MD: Back to Oysterhead. Both Les and Tray talked about how passionate and unyielding you were when choosing takes - but only the first or the second.
Stewart: Intellectually, I understand that other musicians would have recorded both the third and fourth takes. But I just don't have the patience. And yet, I am sure that there is some magic in the first attempts at performance. There's a difference between the way Charlie Watts plays a regular rhythm and some other guys, some kind of X factor. And this can be achieved only when everything is fresh and new for you, when there is some doubt, when you have the feeling of a researcher. I think it gets lost on the third, fourth, fifth…takes. You become more correct, predictable. And, well, you already get this "trick" before the second part, but it's dead.
MD: Do you plan to go commercial with the Orchestralli project?
Stuart: No. This is actually quite a strange thing. It was a way to play drums as a hobby before Oysterhead was born.
I intend to continue with Orchestralli. It's not going anywhere. It's out of time. I write parts, put together a couple of rehearsals and that's it. It is completely out of tradition and style. Everything is very calm.
MD: At the Orchestralli concert at the NAMM show, you nevertheless actively "put" the second and fourth beats.
Stuart: I wasn't completely sure about my project at the time. Probably half the volume with which I played would have been enough. In the end, I achieved this, which required a certain subtlety. But then this subtlety was inaccessible to me. I should have worked more on this. But to make it smooth and calm… it requires all your technical arsenal from you. It's much easier to just "yell".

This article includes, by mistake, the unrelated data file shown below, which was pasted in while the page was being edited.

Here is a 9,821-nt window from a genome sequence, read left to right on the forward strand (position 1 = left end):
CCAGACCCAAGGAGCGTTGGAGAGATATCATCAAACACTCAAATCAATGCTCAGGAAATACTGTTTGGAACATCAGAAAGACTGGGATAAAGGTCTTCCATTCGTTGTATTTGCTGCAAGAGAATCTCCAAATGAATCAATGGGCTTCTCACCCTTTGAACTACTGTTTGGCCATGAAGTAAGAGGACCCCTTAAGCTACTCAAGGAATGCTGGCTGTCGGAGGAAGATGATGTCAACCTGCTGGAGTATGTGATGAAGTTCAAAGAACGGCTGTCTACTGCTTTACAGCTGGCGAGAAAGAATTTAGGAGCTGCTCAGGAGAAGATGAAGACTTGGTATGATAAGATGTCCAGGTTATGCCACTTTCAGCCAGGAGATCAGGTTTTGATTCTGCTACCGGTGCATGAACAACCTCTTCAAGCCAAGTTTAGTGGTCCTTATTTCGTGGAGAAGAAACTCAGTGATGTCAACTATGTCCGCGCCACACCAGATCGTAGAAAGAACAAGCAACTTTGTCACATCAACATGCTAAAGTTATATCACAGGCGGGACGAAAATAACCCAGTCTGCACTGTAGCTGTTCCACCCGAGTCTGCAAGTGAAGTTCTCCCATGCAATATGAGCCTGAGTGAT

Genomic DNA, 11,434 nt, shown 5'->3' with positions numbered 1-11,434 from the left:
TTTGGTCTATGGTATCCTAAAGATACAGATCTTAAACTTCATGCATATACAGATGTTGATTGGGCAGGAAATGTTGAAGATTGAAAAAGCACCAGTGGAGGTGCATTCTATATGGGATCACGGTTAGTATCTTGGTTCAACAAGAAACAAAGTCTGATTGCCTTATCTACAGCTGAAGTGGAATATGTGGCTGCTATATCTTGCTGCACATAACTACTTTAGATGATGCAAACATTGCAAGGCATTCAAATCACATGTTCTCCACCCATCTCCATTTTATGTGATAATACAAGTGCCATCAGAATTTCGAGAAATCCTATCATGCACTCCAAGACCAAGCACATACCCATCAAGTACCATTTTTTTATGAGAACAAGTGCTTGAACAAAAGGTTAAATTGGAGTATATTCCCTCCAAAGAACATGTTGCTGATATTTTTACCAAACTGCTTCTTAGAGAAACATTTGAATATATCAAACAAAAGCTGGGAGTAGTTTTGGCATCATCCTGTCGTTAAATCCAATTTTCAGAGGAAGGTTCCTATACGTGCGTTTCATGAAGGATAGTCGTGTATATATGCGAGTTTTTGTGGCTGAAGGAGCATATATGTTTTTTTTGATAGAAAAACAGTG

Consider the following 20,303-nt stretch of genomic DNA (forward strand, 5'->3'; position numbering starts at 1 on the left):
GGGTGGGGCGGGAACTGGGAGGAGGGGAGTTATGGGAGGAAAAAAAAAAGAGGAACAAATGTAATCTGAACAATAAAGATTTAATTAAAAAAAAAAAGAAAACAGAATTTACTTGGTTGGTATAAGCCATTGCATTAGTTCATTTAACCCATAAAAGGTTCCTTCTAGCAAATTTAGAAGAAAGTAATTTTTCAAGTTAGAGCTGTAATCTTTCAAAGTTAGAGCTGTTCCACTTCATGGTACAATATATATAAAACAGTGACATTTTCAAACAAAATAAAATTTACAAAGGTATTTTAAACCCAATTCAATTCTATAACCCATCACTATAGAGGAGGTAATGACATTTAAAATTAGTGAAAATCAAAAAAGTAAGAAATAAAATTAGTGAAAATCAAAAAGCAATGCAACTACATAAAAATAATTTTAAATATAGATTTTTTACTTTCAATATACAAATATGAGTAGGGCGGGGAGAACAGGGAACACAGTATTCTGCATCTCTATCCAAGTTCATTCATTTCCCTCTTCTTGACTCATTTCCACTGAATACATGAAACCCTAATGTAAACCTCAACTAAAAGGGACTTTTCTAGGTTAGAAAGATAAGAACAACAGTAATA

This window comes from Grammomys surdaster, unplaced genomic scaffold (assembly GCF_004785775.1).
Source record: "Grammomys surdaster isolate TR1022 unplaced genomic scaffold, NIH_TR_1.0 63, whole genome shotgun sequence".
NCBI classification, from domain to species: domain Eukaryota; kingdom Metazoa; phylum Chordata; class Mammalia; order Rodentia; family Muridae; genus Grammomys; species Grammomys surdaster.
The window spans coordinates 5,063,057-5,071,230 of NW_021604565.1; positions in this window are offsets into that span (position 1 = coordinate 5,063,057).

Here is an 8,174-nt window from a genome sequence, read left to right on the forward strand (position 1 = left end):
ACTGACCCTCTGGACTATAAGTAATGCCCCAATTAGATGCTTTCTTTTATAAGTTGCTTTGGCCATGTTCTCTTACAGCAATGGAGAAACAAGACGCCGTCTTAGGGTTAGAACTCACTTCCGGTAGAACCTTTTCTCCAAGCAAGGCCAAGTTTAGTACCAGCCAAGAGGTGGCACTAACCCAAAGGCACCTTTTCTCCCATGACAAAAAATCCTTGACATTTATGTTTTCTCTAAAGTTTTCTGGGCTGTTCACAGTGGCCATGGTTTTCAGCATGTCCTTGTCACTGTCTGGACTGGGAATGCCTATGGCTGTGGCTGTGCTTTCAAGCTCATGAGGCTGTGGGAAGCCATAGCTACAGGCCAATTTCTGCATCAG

But, what's good, I composed this music, and I know it very well, every note. And here we return to the ability to listen again. I'm so into the music that I no longer think about what the drums should play. I'm already inside the music with them.
MD: Speaking of listening, Trey considers you a better "listener" than any jazz drummer he's ever played with.
Stuart: Ha! Okay, there's one problem with jazz musicians: they're all bullshit.
MD: Really? Can we now quote you with this statement?
Stuart: Oh yes! This is my old favorite saying. And of course I don't mean it. I just like to say that. But, most jazz musicians are bullshit.
MD: Trey said that for a guy who doesn't listen to jazz...
Stuart: ...and the reason I don't listen to jazz is not because the jazz guys are bad, or because I'm a jazz player myself, or whatever, but because I grew up playing jazz. I was born to be a jazz drummer. My father played the trumpet. But for me, jazz was the reliable music of Sunday family lunches. It was the exact opposite of rebellion. And my whole musical outlook comes from a rebellion against jazz. Sometimes I come into contact with some of those who call themselves jazz musicians - Stanley Clarke, Tony Williams, Branford Marsalis (Branford Marsalis) ... But, apart from those about ten guys who are my friends, the rest are complete crap. Their approach to music sucks. They play mind music. Music is not the mind, music is from the heart.
MD: And the classical music you write for Orchestralli, is it from the mind or from the heart?
Stuart: Ahhh... you got me. This is an exercise of the mind, and my heart rejoices in the absence of moments that appeal to the human libido. I was flying in the sky and you shot me (laughs). Good. Give me a second to regroup.
What I'm trying to say is that the philosophy of Stuart as a composer is completely different from that of Stuart as a drummer. The main credo is different. A dude who composes music is, in fact, an artistically farting intellectual creature. It's a jazz musician! (terrible laugh). Wow. What a strange implementation.
MD: I hope I didn't ruin your day.
Stuart: No! It was entertaining.
Based on materials from Modern Drummer magazine.
Translation - Yevgeny Ryaboy.